The confidential file of Despujol is now public to prove that there was a trap laid for Rizal. He brought with him to Manila a scheme for a cooperative society to develop resources of the Philippines after the plan of Spain's Masonic cooperative society, C. Kadosh y Compañia, which he had worked out at the suggestion of J.M. Basa, a Cavite '72 exile resident in Hong Kong. After Rizal had seen the Governor General and received the pardon of his brother and sisters who had been ordered into banishment in the South by Weyler, he took a trip up the new railway, then completed as far as Tarmac, and showed himself greatly interested in the progress Masonry was making among Filipinos. In Manila he was the guest of honor at a banquet given by the masters and wardens of the Filipino lodges and he had frequent consultations with the leading members. These activities can hardly be called political and the Masons suffered in the Philippines through the arbitrary power of unfriendly governors the society was not an unlawful one. In the provinces Rizal seems to have been investigating the scandals connected with the raising of funds for propaganda. He had personally been a heavy sufferer as of the considerable amounts received from sales of "Noli Me Tangere" only a few pesos ever came to him. While able to make a good living by his profession, he had saved over 5000 dollars during half-a-year's practice in his '87 visit, he gave his time to the cause of his country with a disregard for money which did not characterize all of his compatriots. So he was popular and it was easy to raise subscriptions in his name, the more often than not the funds never came into his possession. The subject of a Filipino colony in British North Borneo was taken up with his numerous relatives, most of whom had suffered persecution for the relationship, and he proposed to charter a ship to take them all to al land not far from their old home but where they would live under a free government. "New Kalamba" was to be the name of the colony and the British government had made very liberal concessions so that by industry they could soon have homes as good as those they were abandoning because the law's injustice was making the Philippines intolerable. Especially was the contract of the English law system with the Spanish judicial iniquity pointed out as an inducement. Dr. Rizal during all these journeys was constantly watched and the houses he visited were immediately afterwards searched, but it was not until the visits had been finished that he was arrested. A memorandum in Governor General Despujol's handwriting still remains in the government archives to prove the unfair treatment planed for Rizal. The Governor General says he has heard that Dr. Rizal had been naturalized as a German subject and wants a legal opinion as to whether in that event he could be held a prisoner without a trial. He must have found out that Rizal was still a Filipino and so subject to his arbitrary power for the arrest was made and no trial or even hearing ever took place. The charge was the pretended finding of five circulars entitled "Poor Friars" in the roll of bedding used by his sister on the steamer, a discovery reported to have been made in the custom house examination of the baggage, Rizal was ordered banished to Dapitan, in Northern Mindanao, while Dispujol wrote an apologetic decree which he commanded should not be shown to Rizal and evidently only intended for effect in Hong Kong. The newspapers there, however, were so outspoken that the Spanish consul found it necessary to assure them that Dr. Rizal was being treated with every consideration. The British consul general is said to have urged very strongly that he was at a loss to understand severe treatment without trial of a gentlemen whom his government had found worthy of the confidence shown in the North Borneo arrangement. Rizal in Dapitan was given considerable liberty. He had his medical practice and put up a small hospital, bought a farm and planted on an ambitious scale, and carried on a school for fourteen boys of the neighborhood. The dam built by Dr. Rizal and his pupils, pioneers in industrial education in the Philippines, with the conduit supplying Dapitan with water and the raised map of Mindanao in the town plaza, as well as the exile's house, have recently been placed in a national reservation by the Commission in the exercise of its delegated power from the President. Besides he made natural history collections that he exchanged with European friends for late books in science. He started a study, in English, of the Tagalog language because apparently he believed that of the European languages the English construction most nearly resembled his native tongue. He carried on, too, a discussion about religion with one of the Jesuit Fathers whom he had known at the Ateneo. A little occurrence during this time shows something of Rizal's genius for learning languages. In addition to acquaintance with Greek, Latin, Hebrew, Sanskrit, and Arabic he could use Spanish, French, German, and English almost equally well, and read easily in Dutch, Swedish, Portuguese and Italian. He could act and did as interpreter in Japanese, could make himself understood in Canton, Amoy and Mandarin Chinese, in Catalan Spanish and had studied Malay and the Polynesian languages, besides translating the poetry of Schiller into his native Tagalog and knowing a good deal of Bisayan and some Ilocano. So it is no wonder that from a stray novel in that language which happened to come in to his hands in Dapitan he picked up Russians. As a linguist he was the marvel of his teachers both in the Philippines and in Europe. Attempts were made by his friends to communicate with him but he no longer would take any action in politics. With his retirement the del Pilar influence had become all-powerful and from it had grown up an active revolutionary society with the common people and the new society told its members that he was their honorary president, hanging his portrait in the meeting room. Finally those who had been paying said it was time something else should be done. A Dr. Valenzuela with a blind man to give an excuse, was sent to Dapitan to interview Rizal about a rebellion, but was so hotly upbraided for daring to use the Dapitan exile's name in such a mad enterprise that he hastily returned to Manila. He reported the failure of his mission to his chief, Andres Bonfacio, but the warehouse porter, who had gone revolution-mad from reading about France's reign of terror, said Rizal was a coward and forbade his lieutenant speaking to any one else of the matter Valenzuela, however, did in confidence tell a few and the Katipunan lost a number of members. Rizal had tried to have his place of banishment changed to Northern Luzon, principally for the benefit of his health, and the denial of his petition he ascribed to the influence of Filipino politicians who feared that with the return of the people's idol, which they knew Rizal was, they would lose their importance. Dr. Blumentritt, an Austrian professor who was the most intimate of his friends, wrote that there was great suffering among the Spanish soldiers, so Dr. Rizal offered his services to Governor General Blanco to go to Cuba as a volunteer surgeon, a service of humanity which he considered a doctor's duty though undoubtedly in the warfare his sympathies were with the Cubans.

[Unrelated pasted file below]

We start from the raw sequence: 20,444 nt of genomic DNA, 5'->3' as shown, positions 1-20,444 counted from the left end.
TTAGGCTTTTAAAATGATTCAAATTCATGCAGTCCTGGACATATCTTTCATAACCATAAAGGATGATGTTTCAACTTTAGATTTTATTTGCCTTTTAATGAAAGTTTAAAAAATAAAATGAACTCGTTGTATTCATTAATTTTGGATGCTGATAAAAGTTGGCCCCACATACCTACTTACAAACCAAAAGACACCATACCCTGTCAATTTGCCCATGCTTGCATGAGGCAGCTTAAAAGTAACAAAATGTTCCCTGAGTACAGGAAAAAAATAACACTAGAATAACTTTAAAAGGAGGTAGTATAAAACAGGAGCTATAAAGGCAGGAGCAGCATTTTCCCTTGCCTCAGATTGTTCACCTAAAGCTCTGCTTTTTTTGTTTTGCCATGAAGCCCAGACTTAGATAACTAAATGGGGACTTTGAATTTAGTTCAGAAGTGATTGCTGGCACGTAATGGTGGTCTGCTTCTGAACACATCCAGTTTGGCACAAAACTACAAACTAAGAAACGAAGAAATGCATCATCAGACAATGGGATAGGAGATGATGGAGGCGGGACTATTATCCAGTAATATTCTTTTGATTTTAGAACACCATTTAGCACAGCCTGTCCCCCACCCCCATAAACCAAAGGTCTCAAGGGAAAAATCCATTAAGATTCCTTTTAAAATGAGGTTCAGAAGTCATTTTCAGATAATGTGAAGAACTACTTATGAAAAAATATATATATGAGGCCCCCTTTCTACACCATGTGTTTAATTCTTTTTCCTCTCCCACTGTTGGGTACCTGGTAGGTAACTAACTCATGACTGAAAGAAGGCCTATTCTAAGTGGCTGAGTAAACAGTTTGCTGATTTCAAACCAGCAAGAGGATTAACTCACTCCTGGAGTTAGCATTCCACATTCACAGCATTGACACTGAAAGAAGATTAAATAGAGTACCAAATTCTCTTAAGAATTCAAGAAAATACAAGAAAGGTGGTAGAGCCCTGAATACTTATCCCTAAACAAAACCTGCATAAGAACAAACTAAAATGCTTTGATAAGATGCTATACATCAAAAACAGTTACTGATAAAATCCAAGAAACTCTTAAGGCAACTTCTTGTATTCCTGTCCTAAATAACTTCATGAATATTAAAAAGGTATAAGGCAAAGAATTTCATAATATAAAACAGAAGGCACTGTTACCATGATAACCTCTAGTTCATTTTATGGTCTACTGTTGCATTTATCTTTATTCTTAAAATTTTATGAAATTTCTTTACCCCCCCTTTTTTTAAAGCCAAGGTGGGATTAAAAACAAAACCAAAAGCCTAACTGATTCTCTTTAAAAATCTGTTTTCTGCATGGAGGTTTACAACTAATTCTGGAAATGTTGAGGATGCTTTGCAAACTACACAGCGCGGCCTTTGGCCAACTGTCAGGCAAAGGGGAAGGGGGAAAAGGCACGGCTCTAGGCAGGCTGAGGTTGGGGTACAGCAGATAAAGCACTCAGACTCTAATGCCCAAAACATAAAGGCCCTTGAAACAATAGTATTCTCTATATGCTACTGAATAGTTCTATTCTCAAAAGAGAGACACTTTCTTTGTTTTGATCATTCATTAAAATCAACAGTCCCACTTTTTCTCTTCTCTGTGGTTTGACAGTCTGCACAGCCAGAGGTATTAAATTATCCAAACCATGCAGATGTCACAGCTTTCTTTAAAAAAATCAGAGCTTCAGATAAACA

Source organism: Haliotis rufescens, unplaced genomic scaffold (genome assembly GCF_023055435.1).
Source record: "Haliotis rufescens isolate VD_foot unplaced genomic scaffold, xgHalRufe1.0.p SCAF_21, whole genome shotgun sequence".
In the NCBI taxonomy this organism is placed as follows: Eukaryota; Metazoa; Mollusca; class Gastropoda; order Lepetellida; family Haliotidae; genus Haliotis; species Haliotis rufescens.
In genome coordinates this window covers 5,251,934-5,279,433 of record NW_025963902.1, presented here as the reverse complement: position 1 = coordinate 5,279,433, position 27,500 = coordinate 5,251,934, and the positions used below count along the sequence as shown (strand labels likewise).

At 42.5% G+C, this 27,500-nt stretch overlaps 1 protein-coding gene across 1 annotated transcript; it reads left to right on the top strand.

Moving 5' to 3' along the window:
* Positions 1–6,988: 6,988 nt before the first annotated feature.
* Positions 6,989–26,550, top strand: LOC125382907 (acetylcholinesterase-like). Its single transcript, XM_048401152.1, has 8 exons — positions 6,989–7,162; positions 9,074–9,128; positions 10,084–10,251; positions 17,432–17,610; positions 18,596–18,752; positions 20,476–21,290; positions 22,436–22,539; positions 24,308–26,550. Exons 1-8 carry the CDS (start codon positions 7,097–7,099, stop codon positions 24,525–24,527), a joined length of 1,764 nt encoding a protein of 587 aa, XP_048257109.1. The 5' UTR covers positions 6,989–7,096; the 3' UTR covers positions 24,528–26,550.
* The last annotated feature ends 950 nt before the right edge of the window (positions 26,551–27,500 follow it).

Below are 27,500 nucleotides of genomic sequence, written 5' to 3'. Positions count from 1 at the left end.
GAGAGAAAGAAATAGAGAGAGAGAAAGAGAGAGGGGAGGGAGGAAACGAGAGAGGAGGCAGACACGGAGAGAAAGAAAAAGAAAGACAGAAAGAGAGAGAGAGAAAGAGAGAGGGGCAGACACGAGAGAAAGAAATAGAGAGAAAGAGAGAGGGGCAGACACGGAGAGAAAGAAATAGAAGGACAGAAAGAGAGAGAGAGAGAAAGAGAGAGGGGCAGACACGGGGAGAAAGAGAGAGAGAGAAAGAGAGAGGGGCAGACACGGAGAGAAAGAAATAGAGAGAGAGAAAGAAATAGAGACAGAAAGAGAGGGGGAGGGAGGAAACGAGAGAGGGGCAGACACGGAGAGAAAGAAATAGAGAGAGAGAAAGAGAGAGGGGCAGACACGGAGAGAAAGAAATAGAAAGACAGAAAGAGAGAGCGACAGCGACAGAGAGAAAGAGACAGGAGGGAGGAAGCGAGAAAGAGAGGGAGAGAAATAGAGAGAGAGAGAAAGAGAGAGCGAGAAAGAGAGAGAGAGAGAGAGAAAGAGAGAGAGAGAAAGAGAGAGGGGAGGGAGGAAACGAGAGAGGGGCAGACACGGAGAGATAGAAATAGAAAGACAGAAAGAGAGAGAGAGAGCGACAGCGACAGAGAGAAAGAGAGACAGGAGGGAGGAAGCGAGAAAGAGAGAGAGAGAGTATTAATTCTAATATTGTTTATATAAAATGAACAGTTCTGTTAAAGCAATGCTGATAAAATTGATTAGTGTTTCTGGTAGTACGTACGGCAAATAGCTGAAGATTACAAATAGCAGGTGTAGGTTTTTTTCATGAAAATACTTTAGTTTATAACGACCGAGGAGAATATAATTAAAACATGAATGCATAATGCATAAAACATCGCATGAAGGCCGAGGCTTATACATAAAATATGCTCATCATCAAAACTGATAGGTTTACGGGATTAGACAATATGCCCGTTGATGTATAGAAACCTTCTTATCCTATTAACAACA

With the acceptance of the offer he was transferred to Manila and while on board a cruiser in the harbor awaiting the sailing of the mail steamer for Spain, the Katipunan revolt broke out. Nevertheless he was placed on the next boat with letters of recommendation praising his exemplary conduct as a prisoner and especially mentioning that he deserved the more credit that he was in no way concerned with the recent uprising. He was a passenger and went ashore at Singapore but refused to remain in that English territory saying his conscience was clear and he had no motive to flee. Pedro P. Roxas, who did desert the ship there and urged Rizal that in times of danger Spain forgot justice in her fear, lived to see his prophecy realized and was later acquitted of all guilt by an investigation held after the excitement had subsided.